Kavan and I got to know each other when we were schooling here in Colombo prior to those ever so important angst teen years. Since I’ve known him he’s always been drawn towards making art. He studied Fine Art at Central Saint Martins College of Art & Design in London; after completing a Foundation course in Art & Design he moved onto the Fine Art Bachelor’s degree at CSM’s then new campus in Granary Square, Kings Cross. Here he shares his thoughts with me on his move back to Sri Lanka, his collection of silkscreen prints (one of which is hanging at Café Kumbuk) and the growing arts scene in Sri Lanka.
1) As long as I’ve known you I don’t think I have ever really asked you you’re your artistic journey really began? When did you actively start putting pen/pencil/paint to paper?
I've been scrawling all over the walls of my house ever since I could. Being an artist is an answer I have always given as I've grown up. It is a bit weird, considering I didn't leave much room for anything else.
2) Cheers for contributing one of your silkscreen prints to the café wall Kavan! It totally fits the space. What was your inspiration for this particular collection?
The collection of silkscreen prints contributed to the cafe is titled as Contact. It's about the physical process of creating colour combinations on the paper surface. Each resultant layer, although premeditated, has an element of unpredictability to it. I attribute feelings evoked in the Contact series as akin to the physiological experience of another person, be it simply to brush past the arm of another, or to wholly realise them. To interpret those moments and present them as a memory. The first print matched the colour palette of the cafe.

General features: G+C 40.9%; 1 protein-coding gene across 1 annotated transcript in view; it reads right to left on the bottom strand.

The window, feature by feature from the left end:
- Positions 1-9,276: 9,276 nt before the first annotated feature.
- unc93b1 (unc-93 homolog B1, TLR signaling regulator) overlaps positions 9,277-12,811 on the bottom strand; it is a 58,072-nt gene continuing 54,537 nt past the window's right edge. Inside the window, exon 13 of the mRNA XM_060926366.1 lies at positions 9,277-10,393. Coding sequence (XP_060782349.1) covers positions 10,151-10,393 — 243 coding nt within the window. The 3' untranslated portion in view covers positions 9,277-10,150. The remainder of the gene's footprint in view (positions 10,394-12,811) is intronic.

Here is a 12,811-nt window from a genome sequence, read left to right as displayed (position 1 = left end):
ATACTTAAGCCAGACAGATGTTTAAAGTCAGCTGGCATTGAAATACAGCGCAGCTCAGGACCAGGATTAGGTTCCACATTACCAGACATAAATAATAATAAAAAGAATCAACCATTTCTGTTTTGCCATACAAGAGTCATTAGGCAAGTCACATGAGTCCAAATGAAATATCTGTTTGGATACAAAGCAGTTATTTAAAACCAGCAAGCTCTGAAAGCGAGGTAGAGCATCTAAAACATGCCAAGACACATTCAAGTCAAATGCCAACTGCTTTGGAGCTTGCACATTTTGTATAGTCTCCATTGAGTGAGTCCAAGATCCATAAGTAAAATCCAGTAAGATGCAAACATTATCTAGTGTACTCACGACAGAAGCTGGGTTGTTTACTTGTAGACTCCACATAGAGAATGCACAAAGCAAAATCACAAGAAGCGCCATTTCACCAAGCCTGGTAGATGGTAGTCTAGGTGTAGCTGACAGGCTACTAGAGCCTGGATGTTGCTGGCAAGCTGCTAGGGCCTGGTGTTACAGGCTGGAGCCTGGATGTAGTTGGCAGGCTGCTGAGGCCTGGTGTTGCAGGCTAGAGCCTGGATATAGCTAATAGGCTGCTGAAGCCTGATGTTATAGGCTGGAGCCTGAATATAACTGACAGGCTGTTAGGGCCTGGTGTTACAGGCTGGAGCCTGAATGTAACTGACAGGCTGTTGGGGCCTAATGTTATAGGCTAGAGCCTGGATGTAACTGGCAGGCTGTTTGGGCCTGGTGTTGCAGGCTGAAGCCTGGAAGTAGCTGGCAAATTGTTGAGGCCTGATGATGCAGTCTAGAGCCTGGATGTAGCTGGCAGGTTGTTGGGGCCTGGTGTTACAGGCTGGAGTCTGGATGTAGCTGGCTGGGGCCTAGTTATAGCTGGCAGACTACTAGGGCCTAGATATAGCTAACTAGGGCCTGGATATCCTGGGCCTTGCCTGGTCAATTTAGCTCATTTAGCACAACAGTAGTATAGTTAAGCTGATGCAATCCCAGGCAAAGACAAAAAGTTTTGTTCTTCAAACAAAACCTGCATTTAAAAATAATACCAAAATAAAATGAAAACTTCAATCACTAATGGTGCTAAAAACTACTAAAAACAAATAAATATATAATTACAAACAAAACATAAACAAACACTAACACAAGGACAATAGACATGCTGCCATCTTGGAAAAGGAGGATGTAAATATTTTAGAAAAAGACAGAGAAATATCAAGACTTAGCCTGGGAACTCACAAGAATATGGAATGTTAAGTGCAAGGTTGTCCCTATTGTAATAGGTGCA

3) When we were graduating from London and figuring out our next moves I remember you were debating whether to move to Berlin or not. What was it that made you move back to Colombo?
I felt the need to change my circumstance and live in the space and difference of opportunity that a place like Colombo - home - could provide. It's been quite fruitful being here and I am happy to have made that decision. But I think it's good to keep on the move. Considering it again. It's also been interesting to use this time as a chance to try different things by putting certain content out there that has been made in different places, to observe and consider reception and build upon that.
4) Yeah I think keeping things on the move allows you to become re-inspired – which is a beautiful thing. How do you observe the Sri Lankan fine art scene? Is there a lot of new talent coming through?
Contemporary art in Sri Lanka has been growing at a steady rate with many young practitioners speaking about a range of relevant topics through different styles and mediums. Most of the upcoming talent are young voices who have a lot of say, and it's good to note the players on the main stage are doing all they can to help bring about progressive change.
5) What are you currently working on?
I'm trying to diversify my practice, so I'm experimenting with graphic and fine arts.
Can’t wait to see what you come out with next!
If you’re interested in seeing more of Kavan’s work then follow his Instagram handle @studio.bala